The Tipton Daily Tribune from Tipton, Indiana on February 9, 1962 · Page 2
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The Tipton Daily Tribune from Tipton, Indiana · Page 2

Tipton, Indiana
Issue Date:
Friday, February 9, 1962
Page 2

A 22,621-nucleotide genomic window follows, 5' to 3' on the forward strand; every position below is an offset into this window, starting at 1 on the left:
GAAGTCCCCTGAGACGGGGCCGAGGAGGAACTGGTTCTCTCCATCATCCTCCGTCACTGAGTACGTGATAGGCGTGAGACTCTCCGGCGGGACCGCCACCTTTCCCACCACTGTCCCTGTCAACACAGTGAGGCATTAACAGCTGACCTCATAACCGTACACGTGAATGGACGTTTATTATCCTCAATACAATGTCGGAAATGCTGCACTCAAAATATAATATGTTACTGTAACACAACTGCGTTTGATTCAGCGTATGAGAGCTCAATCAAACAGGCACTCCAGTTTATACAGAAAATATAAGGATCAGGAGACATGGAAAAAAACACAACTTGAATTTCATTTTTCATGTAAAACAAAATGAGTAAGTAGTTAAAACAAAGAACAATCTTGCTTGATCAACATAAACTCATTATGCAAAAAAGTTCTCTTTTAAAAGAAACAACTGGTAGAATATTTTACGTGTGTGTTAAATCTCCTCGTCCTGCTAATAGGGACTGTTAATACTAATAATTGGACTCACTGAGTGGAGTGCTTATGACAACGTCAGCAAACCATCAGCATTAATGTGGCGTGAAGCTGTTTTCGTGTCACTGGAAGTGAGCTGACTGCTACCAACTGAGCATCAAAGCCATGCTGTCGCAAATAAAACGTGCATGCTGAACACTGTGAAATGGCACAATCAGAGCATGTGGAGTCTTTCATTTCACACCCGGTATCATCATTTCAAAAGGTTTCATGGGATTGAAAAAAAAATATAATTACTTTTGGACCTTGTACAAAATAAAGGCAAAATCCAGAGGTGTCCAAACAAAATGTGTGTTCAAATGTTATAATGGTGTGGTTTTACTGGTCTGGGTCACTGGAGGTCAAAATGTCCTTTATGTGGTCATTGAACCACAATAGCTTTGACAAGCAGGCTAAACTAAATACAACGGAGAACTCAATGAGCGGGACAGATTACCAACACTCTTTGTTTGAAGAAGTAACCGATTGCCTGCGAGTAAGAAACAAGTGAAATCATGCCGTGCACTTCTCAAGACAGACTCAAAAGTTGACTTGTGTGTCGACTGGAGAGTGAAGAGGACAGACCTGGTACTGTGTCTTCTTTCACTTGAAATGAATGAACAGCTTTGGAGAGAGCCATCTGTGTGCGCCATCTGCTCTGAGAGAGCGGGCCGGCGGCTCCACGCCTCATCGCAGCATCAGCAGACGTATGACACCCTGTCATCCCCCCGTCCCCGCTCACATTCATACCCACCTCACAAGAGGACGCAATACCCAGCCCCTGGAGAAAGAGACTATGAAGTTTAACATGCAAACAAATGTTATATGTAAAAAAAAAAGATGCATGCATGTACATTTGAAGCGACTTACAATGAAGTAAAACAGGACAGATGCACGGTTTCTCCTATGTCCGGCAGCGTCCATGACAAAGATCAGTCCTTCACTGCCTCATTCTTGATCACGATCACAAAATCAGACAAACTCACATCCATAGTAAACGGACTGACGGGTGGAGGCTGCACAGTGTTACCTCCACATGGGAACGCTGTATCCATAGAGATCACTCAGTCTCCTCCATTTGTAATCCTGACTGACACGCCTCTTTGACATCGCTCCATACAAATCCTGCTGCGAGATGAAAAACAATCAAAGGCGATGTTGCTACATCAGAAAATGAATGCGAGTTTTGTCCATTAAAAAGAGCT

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PAGE 2- THE TIPTON DAILY TRIBUNE TIPTON DAILY TRIBUNE SUBSCRIPTION RATES By carrier. In City, Per Week ^ 3* cent* One year, Tipto- «nd Adjacent Counties VM Published Daily Except Sunday by * TRIBUNE PUBLISHING CO. 221-223 East Jefferson Street, Tipton, Indiana, Telephone OSborne 5-2113 Member United Press International Newt Service Entered as Second Class Matter Oct. 4, 189S at the Postoffice in Tipton, Indiana, Under the Act of Congress of March 3, 1(79. ROUND TOWN and... THE CLOCK With the Tribune by R. D. Maney MX of absolute perfection. Show me the perfectionist, and I'll show you a man who is probably failing in all facets of his life . . . except the one he desires to be perfect in. TODAY'S TIDBIT TRY HONESTLY to see the problem from the other fellow's point of view first . . . then act! TV PROGRAMS WISH-IV (Channel 8) Friday, February 9, 1962 .4:00 Brighter Day 4:15 Secret Storm 4:30 Edge of Night 5:00 Early Show 6:30 Whirlybirds 7:00 News; Wthr. 7:15 CBS News 7:30 Rawhide 8:30 Route 66 9:30 Father of the Bride 10:00 Twilight Zone 10:30 Eyewitness , 11:00 News; Wthr. 11:15 Late Show- Saturday, February 9, 1962 8:00 Indiana Farmer 8:30 Marion Co. Schools 9:00 Capt: Kangaroo 10:00 Video Village (Jr.) 10:30 Mighty Mouse 11:00 Magic Land 11:30 Roy Rogers 12:00 Sky King 12:30 Friend Flicka 1:00 Rhythm Carnival 2:00 Selwin 3:30 Invisible Man Well—it's just like we were saying: "Wait a while . . . and Indiana will produce whatever type of weather you want—-or don't want!" SALUTE TO SCOUTS TODAY WE WISH to salute the Boy Scouts of the Tipton area on the occasion of their 52nd Birthday. The organization was founded in 1910 in this country . . . after a very successful start, in England. DOWN THROUGH the years the 6oy Scouts/ Cub Packs etc; have been a very busy and growing organization. CHARACTER, honesty . . . willingness to help others who need help, are the basic characteristics of the Scout-or should be. Now a word for the men and women who are "behind" the scenes. They are the committee people . . . the Den Mothers of Cubs . . . the leaders and Scoutmasters . . . all who contribute in any small or large way to make the Scout movement possible. They should be praised-and loudly. They give of their time . .' . that other people's children should develop character and citizenship ... and have a stout heart, a patriotic outlook and a desire to help others. A SALUTE TO ALL-may the Scout movement grow and prosper in these United States, at a time when an enemy is striving to undermine the basic foundations of our government! ROUND TOWN AN INCIDENT which occurred yesturday on the courthouse parking lot . . . was.amusing . . . but not too funny to several people involved. AS YOU KNOW-lhe parking spaces ;it the top of the ramp on the courthouse, divided from the parking" lot-have been designated for parking of "official" cars only. This means the cars of the department heads in the courthouse, we presume. YESTERDAY MORNING a "stray" car got into one of the spaces alloted . . . and the owner of the car evidently was not to be found. City police were called . . and in the meantime the person to v.hum the space was alloted drove up. No place to park ... so the car belonging to the courthouse official was parked directly in back ul the "offending" mortist's vehicle. AFTER MUCH hurrying and scurrying . . . a policeman from Ihe CITY attached a note .'to the vehicle of the offending party, advising that it was a private space and not to park there in the future ... or a ticket would be issued. SEVERAL PEOPLE were asking if that could be done-frankly we don't know . . . but don't believe it would "stick". We always thought that the spaces were courtesy spaces-meant to alleviate the parking situation in the lot. But then MAYBE we're wrong . . . and the taxpayer cannot park in one | of the spaces. How about it commissioners? An "armchair" law- J yer might even suggest that if was county property. . . . and a "city ticket" would be invalid! Anyway- it did provide some interest while it lasted! Nikky Busy On Defensive . . . PRESIDENT KENNEDY has taken the ball away from Nikky-for the present at least-in the bid for NUCLEAR tests . . . with an invitation to the Butcher to schedule a Foreign Minister's meeting on disarmament. IT IS A sort of one-two punch . . . with the British giving permission to the United States for tests on Christmas Island . . . and the British being granted same for tests in Nevada. "OFFENSE IS THE only answer to Communism". That's the byword of the American Legion . . . and a good one! THE BEST DEFENSE-is a good offense! A PERFECT WORLP? IF THIS WERE a perfect world, there would be no room for people with faults, only for those who were without them. If every task had to be completed with absolute perfection, how many of us could qualify to ibe here. We can all thank the Lord that this is NOT a perfect world, that there is room for all people, in spite of their faults, that most jobs can be done well tnough for practical purposes with- cut meeting the rigis requirements WFBM-TV (Channel 6) Friday, February 9, 1962 4:00 Make Room for Daddy 4:30 Here's Hollywood 5; 00 Francis Farmer Film 6:45 Huntley-Brinkley 7:00 News 7:15 Wthr.; - Headlines 7:30 International Showtime 8:30 ^Detectives 9:3(KDebulEnte '62 (s) 10:30 Chet Huntley 11:00 News 11:15 Weather-Sports * 11:30 Jack Paar (c) Saturday, February 9, 1962 7:45 Cartoon Carnival 8:00 Three Stooges- 8:30 Learn to Draw 9:00 Three Stooges 9:30 Deputy Dawg 10:00 Shari Lewis (c) 10:30 K. Leonardo (c) 11:00 Cowboy Theater , 12:00 Life of Jesus 1:00 Cap'n Star 1:30 Bowling Champs 2:30 Pro Basketball (c) WLW-T . TV (Channel 13) Friday, February 9, 1962 4:00 American Bandstand 5:00 Casper the Ghost 5:30 Open Quote 5:45 Critic at Large 6:00 News 6:15 Wthr.; Sports 6:30 Yogi Bear 7:00 Ripcord 7:30 Soupy Sales 8:00 The Hathaways 8:30 Flintstones 9:00 77 Sunset Strip r 10:00 Target 11:00 News; Wthr. 11:30 M-Squad ' i Saturday, February 9, 1962 8:15 News; Wthr. 8:30 Almanac . 9:00 State Police 9:15 Light Time 9:30 Man the Maker 10:00 Looking Around 10:30 Churchmouse 11:00 Symphony Backstage 11:30 Farm Front DO YOU LOVE THAT OLD • DILAPIDATED CHAIR or SOFA? Wc can make it. Like New Again V BARKER UPHOLSTERY 220 E. MadH#n Phone OS 5-49M Twins Remind 'Not-at-Home$' To Mail Heart Sunday Gifts Your Congressman' REPORTS EDWARD ROUSH Fifth District, Indiana ENVELOPE displayed by identical twins Debbie and Donna Horst is a king-sized version of the ones left on doorsteps of families who were not at home when their Heart Sunday volunteer called last week-end. The twins, who underwent identical heart operations the same day, are seven years old and live at Elkins Park, Pa. A year ago they called at the White House to help Mrs. John F. Kennedy officially open the Heart Fund campaign. NEW- YORK (UPI)—Television reviewer Fred Danzig has resigned. from United Press International to take a position with an advertising industry publication. His resignation was effective with his final column today.: H.D. uigg, feature writer and reporter, of the New York staff, will write the column on a temporary basis, pending appointment of Danzig's successor. By FRED DANZIG vNEW YORK (UPI)—Carl Sandburg, the distinguished poet and Lincoln disciple, led us through a nourishing walk-past of "Lincoln's Prairie Years" Thursday night. The "CBS Reports" program was filmed in the Illinois towns that Lincoln once knew. Howard K. Smith accompanied Sandburg and asked the questions that turned Sandburg loose. We watched as Sandburg visited the Lincoln country of New Salem, Mt. Pulaski, Springfield and Galesburg. We listened as he spun his familiar stories about Lincoln's years as a frontier storekeeper, lawyer and legislator. The anecdotes and commentary were delivered with Sandburg's customary blend of reverence, seasoning and philosophical T-V In Review undercoating. What was missed, however, was a more eloquent camera. Anchoring . the lens to Sandburg made his words the dominant feature of a program that had other rich assets to offer. I felt that off-camera comments and more scanning of the rooms, buildings and land would have made the half-hour a more palpable experience. Dear readers: The next time I turn on my TV set, it will be as civilian. The column goes on, but this is the last one for me. •No tears now, 1 want to remember you the way you were. As I move on,' and realizing that it is against the rules, I want to thank my' boss? United Press- International. They promised that I i would be allowed to call my own shots and they stuck to their word. More than you'll ever know, In this project, UPI was my sponsor, my producer, but not my di rector. With that kind of support, I find myself able to exit smiling and without a scratch. Stay tuned for my successor. The best is yet to be. 12:00 12:30 1:00 1:30 2:00 2:30 Prof. Will E. Goof Pass Key The Texan All-Star Golf (c) Col. Basketball Action WTTV-TV (Channel 4) Friday, February 9, 1962 4:00 Chatter 'n' Bugs 4:30 Popeye 5:45 Rocky and Friends 6:00 Ruffles 6:30 Wyatt Earp 7:00 Victory at Sea 7:30 Jimmy Dean 8:00 Bowling Time 9:00 Cimarron City 10:00 Variety Show 11:00 Court of Last Resort Saturday, February 9, 1961 3:30 Lessons for -Living Support Home Town Activities In keeping with our policy to offer the finest in china we have added to our fine china line the name of SPODE.' Spc. place settings' from' $6.90 , etveler The House of | Representatives' passed a bill Tuesday to provide •assistance to colleges for construction of academic facilities. ' It passed with strong support from both sides of the 1 aisle; In .the discussion which {preceded the final .passage of the bill, it was apparent that the members of Congress are greatly concerned over the growth j problems facing American colleges and universities. In our own state of Indiana,; the number of high [school graduates will increase by 25%' between last year and 1964. Then, in 1965, it will increase another; 15% Add to this the fact that a greater percentage of high school 'graduates are economically and scholastically qualified to attend institutions of higher learning and the result is a phenomenal growth in college . students for the immediate future. The bill provides $180 million, per year for grants to college facilities five years and another $120 million construction over each of the next per year for five low cost ioans for such facilities. Indiana duld receive just under $5,000,000 per year in grants under the formula established 1 in the bill. This money would foe allocated by a state commission which would establish priorities and .distribute the funds among state. The Senate is considering similar, but not identical legislation at this time. It is expected that a construction program for colleges will emerge which /will ibe close to the House-passed version. Major action of the Senate this week was the confirmation of John McCone to "be Director of the Central Intelligence Agency. For great baked potatoes Cfieezltom! Spoon it! into hot foods Heat it! lor cbest soots Spread it! for sucks KRAFT'S amazing pasteurized protest cheese spread for aozens ot . fosf cheefe treats Get CASH to pay faxes a fit) other at•' tejs.-ncnts—on just your own > ~> uqnatiire and iscjrity. LOANS UP TO $500 ' to both RISK en* 1 woman. Can* la er pleas as today r far Me emeaat »a« aeed. s. TO t A Y! KIN SULT, '•\\11H: No!" OS5-2M2 ©jpfife Lighter Side ' By DICK WEST United Press International: WASHINGTON <UPI) — Save your, Confederate money, boys. You. may not have to wait for the South to rise' again. indications are that the Yankees now running the government | already have -yielded to the point of recognizing Confederate stamps asj proper postage for the U.S. mail. • r L • If that is the policy, it is only the colleges in the Members of Congress and their staffs had plenty of studying to' do this week to keep up with the Executive messages which were delivered. On Tuesday, the President sent up his plan >to establish a Department of Urban Affairs and Housing under, power .granted to him by the Administrative Reorganization' Act, and a message asking congressional authorization for the purchase of $100 million in United Nations (Bonds..Wednesday the President sent bis new farm program to the Congress along with a .message on the farm economy. A revision of the general welfare program was advanced in the message presented on Thursday. These Presidential messages are communications presented to outline 'the Administration policy and goals on a certain topic or on a particular field, along with suggested legislation to implement the program. They are essentially supplements to the State of the Union message detailing specific programs. It was interesting to note" that while the messages regarding the new Urban.Affairs Department, the UN Bonds, and the Farm program were received with a good deal of partisan controversy, the proposed revision of federal welfare programs-was widely acclaimed- Chairman Mills of the Rouse Ways & Means Commtitee said he expects no major controversy on the. new plan and that his committee will act on it quickly. The Welfare proposals would change the basic philosophy of the welfare laws, making them .more of an aid to rehabilitation and self- reliance than a form of dole. It is aimed at helping people off. the welfare rolls' and onto the employment rolls. Added initial social work cost will be collected with dividends as time goes, on'and as welfare recipients are •converted again to tax paying citizens. a matter of time until they begin accepting the currency as well. Evidence that confederate stamps are back in good standing with the Post Office Department was obtained this week by Rep. James W. Trimble of Arkansas, who gleefully spread-the glad tidings: to such newspapermen as happened to be within earshot. Received Letter Trimble received from the postman, via.a circuitous route, a letter dropped in the mailbox by someone in'Fayetteville, Ark. . The fact that the envelope bore a replica of a five-cent Confederate stamp and was addressed to the Honorable Jefferson Davis, in care of the Congress of. .the C.S.A., Richmond, Va., did not stay the couriers from their appointed rounds. ' ' ' I The letter was duly cancelled by the Fayetteville post office and forwarded to Richmond, where it apparently caused some confusion. ' '•''•• . My guess is that the Richmond post office has been infiltrated by illiterate Yankees. At any rate, someone there decorated the envelope with a rubber stamp read ing "insufficient address. No such street number." ' .. Well, I'll be John Brown! You would think even a displaced Yankee would know who Jeff Davis was. : Judging from other cancellation markings, the letter was sent on to New York, where.a high level decision apparently was made to deliver it to Trimble. Bears" No Resemblance This - was • peculiar because Trimble doesn't look a thing like Jefferson Davis. I assume the reasoning was that since he represented the congressional district in which it originally was mailed, it was somehow his responsibility. The'- letter was date June 28, 1863, and expressed the opinion that a charge against Cemetery Ridge was "most deplorable strategy." It recommended a -flanking movement instead. Whoever wrote the message obviously was trying to second-guess Robert E. Lee's tactics at the battle q£ Gettysburg. It arrived 99 years too late to alter the outcome of the Civil War, but the South can take heart from the fact that it was delivered at all. •FRI., FEBRUARY 9, 1962 The Almanac Today Is Friday, Feb. 9, the 40th day of the year with 325 to follow in 1962. The moon is approaching its first quarter. • There are no morning or evening stars. On this day in history: In 1825, the House of Representatives elected John Quincy Adams President. In 1900, about 7,000 construction workers in Chicago voted to strike for an eight hour day. In 1943, Japan evacuated Guadalcanal in the Solomon Islands in the face of overwhelming American military superiority. In 1950, Sen. Joseph McCarthy charged that the State Department was infested with Communists. A thought for the dayr "French' Emperor Napoleon Bonaparte said "From the sublime to the ridiculous is but a step." . OSAKA, Japan/— Attorney General Robert F. Kennedy, after a group of left-wing students who opposed his trip refused to meet with him: ) • "I don't think it is very courageous to be denouncing an individual or a group and not, be willing to meet him face to face." TORONTO ,L- W. B. Trimb.e a social science school official, attacking clinical attitudes toward children in schools: . .. "We encourage a competition for marks with goals that. only some- can achieve at the expense of 'others, and we attach shame to those who lose. Then we say how nasty human nature is." Ninety-nine years ago a letter bearing a . Confederate, stamp wouldn't'have gotten past the Potomac River. BRAKE SERVICE Cple's Service f General Auto Repair I 24 Hour Wrecker Service •/ . . ' / Day OS 5-4075 .'./ Night OS 5-4025 THIMBLE THEATER By ALEX RAYMONP I YAM SOBRy,„WE IS OVT^ j -^,OF " PHOOEYi Artsy, OLive„„-tHEy ts •«SUMPIIsj; I WAKJTS ^^t^ TO ASK YAJ NOW WHATi DID SHE GIT MAD AT? I IniST WAMTED TO KNOW IF? I COULD BORROW/ •SOME E<SGS FROM HER MOTHER! BRICK BRADFORD By CLARENCE GRAY